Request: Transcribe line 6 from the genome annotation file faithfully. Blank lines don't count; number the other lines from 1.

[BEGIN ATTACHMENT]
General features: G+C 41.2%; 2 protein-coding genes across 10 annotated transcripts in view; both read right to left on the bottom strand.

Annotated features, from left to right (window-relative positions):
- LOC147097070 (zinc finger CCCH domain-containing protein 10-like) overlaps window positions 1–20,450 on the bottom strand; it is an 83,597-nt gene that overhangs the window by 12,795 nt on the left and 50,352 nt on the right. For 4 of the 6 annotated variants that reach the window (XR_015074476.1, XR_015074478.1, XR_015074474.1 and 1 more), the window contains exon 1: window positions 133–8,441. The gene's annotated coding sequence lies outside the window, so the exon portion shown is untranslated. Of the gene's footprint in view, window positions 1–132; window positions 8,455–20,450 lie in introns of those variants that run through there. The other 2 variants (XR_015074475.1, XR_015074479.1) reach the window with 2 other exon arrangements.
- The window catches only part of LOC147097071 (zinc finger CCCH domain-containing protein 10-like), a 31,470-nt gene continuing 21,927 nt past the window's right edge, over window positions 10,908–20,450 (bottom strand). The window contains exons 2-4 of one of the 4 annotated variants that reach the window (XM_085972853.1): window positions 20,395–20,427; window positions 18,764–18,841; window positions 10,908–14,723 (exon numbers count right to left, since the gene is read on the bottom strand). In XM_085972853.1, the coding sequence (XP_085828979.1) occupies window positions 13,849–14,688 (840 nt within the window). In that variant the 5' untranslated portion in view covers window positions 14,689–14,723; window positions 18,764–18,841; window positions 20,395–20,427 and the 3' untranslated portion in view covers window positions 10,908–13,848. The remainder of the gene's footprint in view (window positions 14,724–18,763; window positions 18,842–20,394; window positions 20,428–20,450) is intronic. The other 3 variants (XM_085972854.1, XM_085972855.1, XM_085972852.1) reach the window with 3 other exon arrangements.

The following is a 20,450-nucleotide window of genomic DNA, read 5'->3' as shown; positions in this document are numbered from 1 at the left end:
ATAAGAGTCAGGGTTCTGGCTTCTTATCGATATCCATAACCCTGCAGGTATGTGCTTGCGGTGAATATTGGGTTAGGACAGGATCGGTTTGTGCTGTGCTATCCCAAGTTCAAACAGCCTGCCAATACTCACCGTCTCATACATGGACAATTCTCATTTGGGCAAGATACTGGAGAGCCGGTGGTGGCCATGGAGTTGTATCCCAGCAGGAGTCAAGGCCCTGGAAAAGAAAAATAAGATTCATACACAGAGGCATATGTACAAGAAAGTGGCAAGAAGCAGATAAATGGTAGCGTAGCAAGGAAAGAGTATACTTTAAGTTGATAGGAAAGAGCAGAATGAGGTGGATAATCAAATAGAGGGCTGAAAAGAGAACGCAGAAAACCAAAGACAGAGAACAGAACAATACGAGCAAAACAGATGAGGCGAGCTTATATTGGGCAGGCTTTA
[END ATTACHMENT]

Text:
ATAAGAGTCAGGGTTCTGGCTTCTTATCGATATCCATAACCCTGCAGGTATGTGCTTGCGGTGAATATTGGGTTAGGACAGGATCGGTTTGTGCTGTGCTATCCCAAGTTCAAACAGCCTGCCAATACTCACCGTCTCATACATGGACAATTCTCATTTGGGCAAGATACTGGAGAGCCGGTGGTGGCCATGGAGTTGTATCCCAGCAGGAGTCAAGGCCCTGGAAAAGAAAAATAAGATTCATACACAGAGGCATATGTACAAGAAAGTGGCAAGAAGCAGATAAATGGTAGCGTAGCAAGGAAAGAGTATACTTTAAGTTGATAGGAAAGAGCAGAATGAGGTGGATAATCAAATAGAGGGCTGAAAAGAGAACGCAGAAAACCAAAGACAGAGAACAGAACAATACGAGCAAAACAGATGAGGCGAGCTTATATTGGGCAGGCTTTA